Reverse Voltage

A reverse voltage — or reverse battery — condition occurs when the car battery is disconnected from the system and accidentally reconnected with the battery polarity reversed. This creates a negative voltage across the input supply connector, which can damage the power supply and other circuits. Many ICs are rated for only a few hundred millivolts of negative voltage (e.g. -0.3V), and other components may be sensitive to the polarity. A reverse protection diode or MOSFET is typically used to protect circuits against this condition.

Figure 5 shows a set-up in which an ECU is connected incorrectly to the battery. Initially, the 14V battery is connected correctly, then it is disconnected. When the battery is reconnected to the ECU, the battery polarity is reversed, subjecting the ECU to -14V. ISO and OEM tests define the duration during which the negative voltage is applied, which can be longer than 60 seconds. A fuse is often used to prevent over-current damage, depending on the reverse protection circuit. After a reverse voltage is applied for the specified test duration, it is necessary to reapply the correct polarity voltage to confirm that the module still operates normally.

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Figure 5: Reverse Battery Condition


Reverse Voltage System Challenges

It is critical to protect allICs and components from exposure to negative or reverse voltages. Exposure to these conditions can result in severely degraded or damaged components. It is recommended to use devices such as diodes and MOSFETs to provide these protections.

Load Dump

A load dump transient is the voltage surge generated when the battery is disconnected while the alternator is still connected to other electronic loads (see Figure 6). A load dump can occur when the battery is accidentally disconnected while the vehicle is running. Common instances include when the battery terminals are corroded, have a poor connection, or when the battery cable is degraded.

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Figure 6: Load Dump Condition


The peak voltage of the surge can exceed 100V, and the surge takes up to 400ms to decay. ISO 16750-2 and ISO 7637-2, Test Pulses 5a and 5b, are typically referenced for specific load dump transient pulses.  Each of these standards describe two types of load dump transients.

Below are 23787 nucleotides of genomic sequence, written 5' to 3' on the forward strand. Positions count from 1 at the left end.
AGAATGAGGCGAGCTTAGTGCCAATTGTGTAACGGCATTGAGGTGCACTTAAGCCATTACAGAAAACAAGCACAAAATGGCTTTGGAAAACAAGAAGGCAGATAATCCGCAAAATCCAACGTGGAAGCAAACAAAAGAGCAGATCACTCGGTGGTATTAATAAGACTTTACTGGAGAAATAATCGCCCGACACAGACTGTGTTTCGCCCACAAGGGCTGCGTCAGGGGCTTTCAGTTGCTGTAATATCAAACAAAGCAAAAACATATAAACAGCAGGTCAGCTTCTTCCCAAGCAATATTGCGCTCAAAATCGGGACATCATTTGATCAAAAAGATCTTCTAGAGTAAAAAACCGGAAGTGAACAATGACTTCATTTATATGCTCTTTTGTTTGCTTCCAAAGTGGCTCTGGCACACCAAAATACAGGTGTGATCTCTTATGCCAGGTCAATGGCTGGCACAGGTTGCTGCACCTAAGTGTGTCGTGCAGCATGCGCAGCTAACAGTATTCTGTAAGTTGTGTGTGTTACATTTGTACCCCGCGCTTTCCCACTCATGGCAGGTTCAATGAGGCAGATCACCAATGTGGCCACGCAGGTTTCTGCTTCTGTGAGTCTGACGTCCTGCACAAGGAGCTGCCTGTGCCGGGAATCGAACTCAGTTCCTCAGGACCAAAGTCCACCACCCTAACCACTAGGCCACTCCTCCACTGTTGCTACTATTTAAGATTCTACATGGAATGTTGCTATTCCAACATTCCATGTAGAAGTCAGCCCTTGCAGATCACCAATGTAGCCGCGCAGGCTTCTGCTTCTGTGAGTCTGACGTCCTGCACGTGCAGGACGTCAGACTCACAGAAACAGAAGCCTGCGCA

1.  Unsuppressed: The high-voltage load dump transient surge occurs when the battery is disconnected and while the alternator still supplies power to the system, which results in an unclamped waveform (see Figure 7). In this case, the alternator has no internal clamping or means of suppression, so modules and devices connected to the alternator are subjected to this large transient.

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Figure 7: Unsuppressed Load Dump Pulse


2. Suppressed: When the load dump transient surge occurs, the waveform is suppressed by avalanche diodes in the alternator’s rectifier. This results in a clamped waveform (see Figure 8). In this scenario, the clamping protection in the alternator suppresses the transient to a lower voltage (typically between 32V and 40V) in most 12V systems.

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Figure 8: Suppressed Load Dump Pulse


Load Dump System Challenges

Acircuit must survive load dump without damage or degradation. It is recommended to use TVS diodes or other input protections to protect against load dump conditions. For a suppressed load dump, the required clamping protection for a circuit may only need to be rated between 40V and 45V. In this scenario, a wide VIN buck converter — such as the MPQ4316-AEC1 — can be utilized to meet the system requirements. For an unsuppressed load dump, clamping protection must be rated much higher, which may require a larger and more costly solution.


Table 1 shows a summary of the automotive transients and pulse conditions described in this article, including common industry testing standards. It also highlights the system challenges that must be considered by the system designer.

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Table 1: Automotive Input Transients, Common Standards, and System Challenges



A typical automotive module must address most or all of the transient conditions discussed in this article. A basic understanding of these critical automotive transients is necessary to allow an automotive system engineer to design a robust solution. 

While designing a reliable power circuit for extreme conditions can be challenging, robust automotive components such as the MPQ4316-AEC1 (a buck converter with a wide VIN), MPQ8875A-AEC1 (a buck-boost converter with a wide VIN), and MPQ7200-AEC1 (an LED driver with a wide VIN) offer excellent performance and safety with their ability to handle dynamic environments.

Monolithic Power Systems